The recent GnuTLS certificate verification bug made it possible to craft an arbitrary certificate in a way that GnuTLS would validate correctly against a given CA root certificate store.

Since we started our SSL Notary service about a year ago, whenever a big SSL or TLS security incident happens, we scan all the certificates we have seen so far to see if they could have been used for an attack. For this bug, we dived into the GnuTLS source, examined the conditions that trigger the bug, and figured how an attacker would exploit the bug. Based on our analysis, we believe that there exist multiple methods to trigger the bug. In the following, we describe one that worked.

Looking at the patch that fixes this bug, we observe that the return codes for error cases were not set properly in a few examples. For example, the function _gnutls_verify_certificate2 performs the actual certificate verification starting at line 465. GnuTLS first attempts to extract the part of the certificate that is signed, the signature, and the signature algorithm. If any of these lookups fail, the verification still succeeds due to missing adjustments of the variable result, which denotes the function return value. On success, the function should return a non-zero value, but the code lacked checks to set the value to zero.

From an attacker perspective, making the signature lookup fail is probably the easiest method to exploit the bug. According to the function _gnutls_x509_get_signature, the signature verification fails if the number of bits in the certificate signature is not divisible by 8. Certificate signatures have an ASN.1 bit string encoding, which theoretically may exhibit an arbitrary number of zeros and ones, and may not necessarily be divisible by 8. But the GnuTLS function assumes a byte-aligned signature, hence the check. In the ASN.1 DER encoding, used in X509 certificates, a bit string begins with a single byte which denotes the number of missing bits in the last byte. For all normal certificates, this value is always zero, and the function continues. But if we change this byte to a non-zero value, the function fails the divisibility check and returns with wrong error code, causing the certificate verification to succeed.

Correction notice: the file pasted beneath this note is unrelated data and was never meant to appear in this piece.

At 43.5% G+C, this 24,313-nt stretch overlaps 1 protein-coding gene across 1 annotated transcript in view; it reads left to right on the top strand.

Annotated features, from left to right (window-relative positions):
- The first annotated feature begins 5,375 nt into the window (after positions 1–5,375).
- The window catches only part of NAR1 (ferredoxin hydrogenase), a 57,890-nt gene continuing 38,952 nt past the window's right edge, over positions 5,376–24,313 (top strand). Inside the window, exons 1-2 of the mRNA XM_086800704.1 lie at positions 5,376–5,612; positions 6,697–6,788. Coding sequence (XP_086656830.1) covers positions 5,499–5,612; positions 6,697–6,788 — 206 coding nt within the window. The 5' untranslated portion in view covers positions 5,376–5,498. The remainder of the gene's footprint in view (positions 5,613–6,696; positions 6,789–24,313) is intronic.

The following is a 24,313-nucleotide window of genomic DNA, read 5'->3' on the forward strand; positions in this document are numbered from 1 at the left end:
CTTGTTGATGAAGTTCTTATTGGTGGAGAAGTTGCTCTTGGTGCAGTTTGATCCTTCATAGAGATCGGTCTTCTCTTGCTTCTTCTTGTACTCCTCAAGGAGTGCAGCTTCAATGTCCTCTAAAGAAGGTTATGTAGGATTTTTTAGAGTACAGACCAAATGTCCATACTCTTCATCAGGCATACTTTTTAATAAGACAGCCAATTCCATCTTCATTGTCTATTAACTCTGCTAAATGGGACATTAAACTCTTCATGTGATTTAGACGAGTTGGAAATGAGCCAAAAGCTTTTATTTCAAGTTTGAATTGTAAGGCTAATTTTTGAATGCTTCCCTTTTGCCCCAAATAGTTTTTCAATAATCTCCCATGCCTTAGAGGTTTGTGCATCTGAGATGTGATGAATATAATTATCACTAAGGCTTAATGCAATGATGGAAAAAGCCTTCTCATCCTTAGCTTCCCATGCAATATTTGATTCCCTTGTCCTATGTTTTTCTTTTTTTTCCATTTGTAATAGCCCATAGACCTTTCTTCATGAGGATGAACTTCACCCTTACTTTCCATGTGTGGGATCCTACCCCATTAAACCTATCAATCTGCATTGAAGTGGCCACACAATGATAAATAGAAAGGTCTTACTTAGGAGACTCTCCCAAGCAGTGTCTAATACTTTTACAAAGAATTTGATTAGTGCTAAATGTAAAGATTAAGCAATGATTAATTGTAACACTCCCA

Moreover, we also looked at a few other entry points with the goal to make the signature algorithm verification fail. However, none of them seemed to be as easy to exploit as the signature algorithm.

To trigger the bug, we patched the certificate for, exchanged the private key, and tried to validate it with GnuTLS. Indeed, the verification succeeds with gnutls-certtool and we could establish a secure connection to the server using gnutls-cli.

You can test the vulnerability of your GnuTLS installation by trying to connect to our test server:

gnutls-cli -p 443 --x509cafile [root store]

You also can test it by downloading the following certificate chain and verifying it using

gnutls-certtool --verify --infile exploit.pem --load-ca-certificate [root store]

Usually, you can find your operating system root store in /etc/ssl, or you can use our root-store copy. Note that the output of gnutls-certtool is slightly truncated when using a chain that exploits the bug, nevertheless certificate verification (including hostname verification) works.

At the moment we are scanning all the certificates contained in the ICSI SSL Notary to see if there is any certificate that specifies a non 8-bit-divisible signature. Due to the size of our data set - at the moment it consists or more than 1.8 million certificates extracted from more than 50 billion connections - the scan is still running; so far there have been no hits.